Somebody apparently thinks the eight public servants who recently voted for a particular access point to a proposed river trail should be lynched.
Or perhaps someone wants the public to think that way.
People earlier this week spotted eight nooses dangling from the support structure of a railroad bridge over the San Joaquin River in Northwest Fresno. Officials of the Burlington Northern Santa Fe railroad were contacted.
The nooses are gone.
KMPH reported the incident on Tuesday. The station’s online report includes photos of the nooses.
The unanswered question: What’s going on?
Fresno County Supervisor Andreas Borgeas has a good guess. Keep in mind that Borgeas is a lawyer. He knows to hedge his bets until all the info is in.
At the same time, Borgeas isn’t afraid to call them as he sees them. And, as chairman of the San Joaquin River Conservancy board, he’s one of the eight public servants who last month cast the winning votes on a controversial river access issue.
Begin, Borgeas told me by phone on Wednesday evening, with “the specific number of nooses – it wasn’t one and it wasn’t 15. It was eight. So, given the specific number of nooses, the timing of when they were put up, and the purposeful location, one cannot help but interpret (that) the eight nooses were to symbolize the eight board members who voted for the river access at Palm and Nees. If someone can tell me how these coincidences can make sense outside of that, I’m all ears.”
Borgeas added: “I’m very skeptical when I hear of certain types of news. But when you hear of these circumstances, it makes for an extraordinarily compelling case. It’s very sad.”
The context of that case is complex.
In a nutshell, the Conservancy has been trying for years to extend the Eaton Trail located on the Fresno side of the San Joaquin River. When it comes to authority and advocacy, various government agencies and private-sector players are involved. When it comes to funding, the same holds true. When it comes to the trail’s mission, no claim for greatness is too much.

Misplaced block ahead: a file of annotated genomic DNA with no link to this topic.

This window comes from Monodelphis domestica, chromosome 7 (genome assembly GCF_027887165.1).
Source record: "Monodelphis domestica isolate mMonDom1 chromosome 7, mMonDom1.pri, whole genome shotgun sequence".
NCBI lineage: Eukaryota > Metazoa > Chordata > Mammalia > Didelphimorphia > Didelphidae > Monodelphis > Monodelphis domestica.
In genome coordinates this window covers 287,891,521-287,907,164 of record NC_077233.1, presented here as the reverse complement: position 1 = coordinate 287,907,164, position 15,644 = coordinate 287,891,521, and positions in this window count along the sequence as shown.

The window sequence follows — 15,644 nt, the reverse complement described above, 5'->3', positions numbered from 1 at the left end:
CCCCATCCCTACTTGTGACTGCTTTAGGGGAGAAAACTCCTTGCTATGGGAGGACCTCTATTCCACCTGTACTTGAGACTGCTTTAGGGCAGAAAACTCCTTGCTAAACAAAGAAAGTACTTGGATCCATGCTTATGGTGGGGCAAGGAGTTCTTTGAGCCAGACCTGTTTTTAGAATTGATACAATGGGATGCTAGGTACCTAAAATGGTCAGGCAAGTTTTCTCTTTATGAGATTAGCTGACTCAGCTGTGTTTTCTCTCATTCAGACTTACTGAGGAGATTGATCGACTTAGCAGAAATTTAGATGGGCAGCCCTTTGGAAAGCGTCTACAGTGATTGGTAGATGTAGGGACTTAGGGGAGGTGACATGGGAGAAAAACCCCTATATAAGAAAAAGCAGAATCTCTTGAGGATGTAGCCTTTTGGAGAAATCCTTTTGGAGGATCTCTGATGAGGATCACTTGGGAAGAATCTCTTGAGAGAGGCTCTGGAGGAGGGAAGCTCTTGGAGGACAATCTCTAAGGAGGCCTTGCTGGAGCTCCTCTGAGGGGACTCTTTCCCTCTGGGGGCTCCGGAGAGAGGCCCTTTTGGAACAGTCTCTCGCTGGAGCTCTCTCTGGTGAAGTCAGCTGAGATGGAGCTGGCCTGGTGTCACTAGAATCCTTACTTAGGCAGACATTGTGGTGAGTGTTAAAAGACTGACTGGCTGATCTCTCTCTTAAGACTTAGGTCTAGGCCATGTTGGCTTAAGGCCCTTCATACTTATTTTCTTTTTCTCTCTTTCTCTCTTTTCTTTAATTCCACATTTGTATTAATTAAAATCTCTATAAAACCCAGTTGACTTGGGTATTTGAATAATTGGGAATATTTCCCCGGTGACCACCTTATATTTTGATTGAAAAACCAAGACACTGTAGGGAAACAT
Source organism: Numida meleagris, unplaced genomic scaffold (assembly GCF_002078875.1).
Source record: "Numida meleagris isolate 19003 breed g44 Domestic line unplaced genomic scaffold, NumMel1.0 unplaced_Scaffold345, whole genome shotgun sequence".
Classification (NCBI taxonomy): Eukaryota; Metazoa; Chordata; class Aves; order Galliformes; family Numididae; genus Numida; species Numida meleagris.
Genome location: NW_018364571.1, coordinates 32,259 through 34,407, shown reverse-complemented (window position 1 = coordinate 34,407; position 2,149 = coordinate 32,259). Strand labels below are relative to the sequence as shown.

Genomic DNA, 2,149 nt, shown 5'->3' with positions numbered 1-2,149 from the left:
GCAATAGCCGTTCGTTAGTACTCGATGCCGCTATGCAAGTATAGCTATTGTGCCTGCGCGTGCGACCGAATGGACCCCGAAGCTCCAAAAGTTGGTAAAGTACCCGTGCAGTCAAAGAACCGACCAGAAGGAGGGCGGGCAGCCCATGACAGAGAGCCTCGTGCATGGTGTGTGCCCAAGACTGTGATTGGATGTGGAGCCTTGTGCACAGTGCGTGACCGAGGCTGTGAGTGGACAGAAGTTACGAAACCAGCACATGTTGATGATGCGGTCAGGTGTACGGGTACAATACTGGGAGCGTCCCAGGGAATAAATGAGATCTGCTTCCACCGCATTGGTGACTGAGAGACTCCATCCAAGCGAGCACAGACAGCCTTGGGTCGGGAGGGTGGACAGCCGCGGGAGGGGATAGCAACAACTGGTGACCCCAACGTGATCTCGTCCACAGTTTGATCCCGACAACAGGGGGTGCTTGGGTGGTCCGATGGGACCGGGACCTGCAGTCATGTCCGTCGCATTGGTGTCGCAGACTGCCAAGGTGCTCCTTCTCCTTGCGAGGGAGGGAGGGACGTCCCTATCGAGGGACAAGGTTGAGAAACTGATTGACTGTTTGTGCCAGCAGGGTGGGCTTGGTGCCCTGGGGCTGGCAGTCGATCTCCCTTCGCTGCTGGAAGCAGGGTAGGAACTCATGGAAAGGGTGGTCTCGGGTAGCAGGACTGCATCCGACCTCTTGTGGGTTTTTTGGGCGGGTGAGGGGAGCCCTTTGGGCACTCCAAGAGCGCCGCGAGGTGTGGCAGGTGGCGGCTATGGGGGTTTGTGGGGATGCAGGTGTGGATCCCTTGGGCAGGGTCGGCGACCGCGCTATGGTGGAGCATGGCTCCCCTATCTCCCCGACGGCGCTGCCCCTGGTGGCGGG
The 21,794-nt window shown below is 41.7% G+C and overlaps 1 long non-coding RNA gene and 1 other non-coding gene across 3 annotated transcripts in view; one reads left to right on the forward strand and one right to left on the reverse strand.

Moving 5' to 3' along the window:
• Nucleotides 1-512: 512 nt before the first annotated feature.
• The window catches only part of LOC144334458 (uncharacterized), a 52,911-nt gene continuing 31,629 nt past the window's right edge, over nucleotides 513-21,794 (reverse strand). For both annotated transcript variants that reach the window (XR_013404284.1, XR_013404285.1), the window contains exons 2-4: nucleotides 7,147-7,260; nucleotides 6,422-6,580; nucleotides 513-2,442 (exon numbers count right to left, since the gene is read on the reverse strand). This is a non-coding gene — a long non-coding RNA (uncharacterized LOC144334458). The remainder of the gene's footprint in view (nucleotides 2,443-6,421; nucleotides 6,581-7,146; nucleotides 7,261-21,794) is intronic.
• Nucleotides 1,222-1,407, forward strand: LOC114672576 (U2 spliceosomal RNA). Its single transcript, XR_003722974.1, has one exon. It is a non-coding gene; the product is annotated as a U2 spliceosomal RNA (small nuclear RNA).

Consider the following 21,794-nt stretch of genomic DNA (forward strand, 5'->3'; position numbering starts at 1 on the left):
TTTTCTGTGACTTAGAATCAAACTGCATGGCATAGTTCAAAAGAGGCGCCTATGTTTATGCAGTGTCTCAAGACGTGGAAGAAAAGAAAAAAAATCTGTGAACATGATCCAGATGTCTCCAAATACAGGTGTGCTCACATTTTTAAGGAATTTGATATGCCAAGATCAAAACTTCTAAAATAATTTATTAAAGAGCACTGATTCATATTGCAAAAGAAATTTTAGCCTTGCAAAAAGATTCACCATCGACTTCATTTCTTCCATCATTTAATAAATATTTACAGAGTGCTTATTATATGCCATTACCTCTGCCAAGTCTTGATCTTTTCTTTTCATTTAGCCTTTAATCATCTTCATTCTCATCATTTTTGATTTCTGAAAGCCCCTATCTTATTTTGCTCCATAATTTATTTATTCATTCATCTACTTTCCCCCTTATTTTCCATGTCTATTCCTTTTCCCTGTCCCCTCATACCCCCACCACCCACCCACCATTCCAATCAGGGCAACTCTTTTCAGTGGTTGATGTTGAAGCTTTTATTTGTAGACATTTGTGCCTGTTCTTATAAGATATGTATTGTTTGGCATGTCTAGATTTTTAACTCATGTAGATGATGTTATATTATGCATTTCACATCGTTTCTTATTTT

The trail extension of about two miles isn’t built yet. But everyone for years has been up in arms over how best to provide the wisest public access to the extension when it is built. For this particular piece of our geography, we’re talking about the to-and-fro between river bottom and river bluffs.
It’s obvious that the trail extension could be accessed by simply starting the trek from the trailhead. But the powers-that-be decided at some point that the trail extension also needs public access via a flank approach.
Some parts of the concerned public want the flanking path to run through an upscale residential neighborhood. Other parts of the concerned public want the flanking path to run from the intersection of Palm and Nees avenues, just a short jaunt away from the residential neighborhood. Palm/Nees is largely commercial.
The long debate has been full of thunder about process. Needless to say, all of the noise is cover for another battle in America’s endless Class War.
The Conservancy board in mid-December voted 8-6 for the Palm-Nees option. Borgeas was among the eight.
Fast forward to the 48-hour period of Dec. 31-Jan. 1. Borgeas said it’s his understanding that that is when someone (or a group) tied the eight nooses to the support structure of the BNSF bridge that connects the river bluffs of Fresno and Madera counties.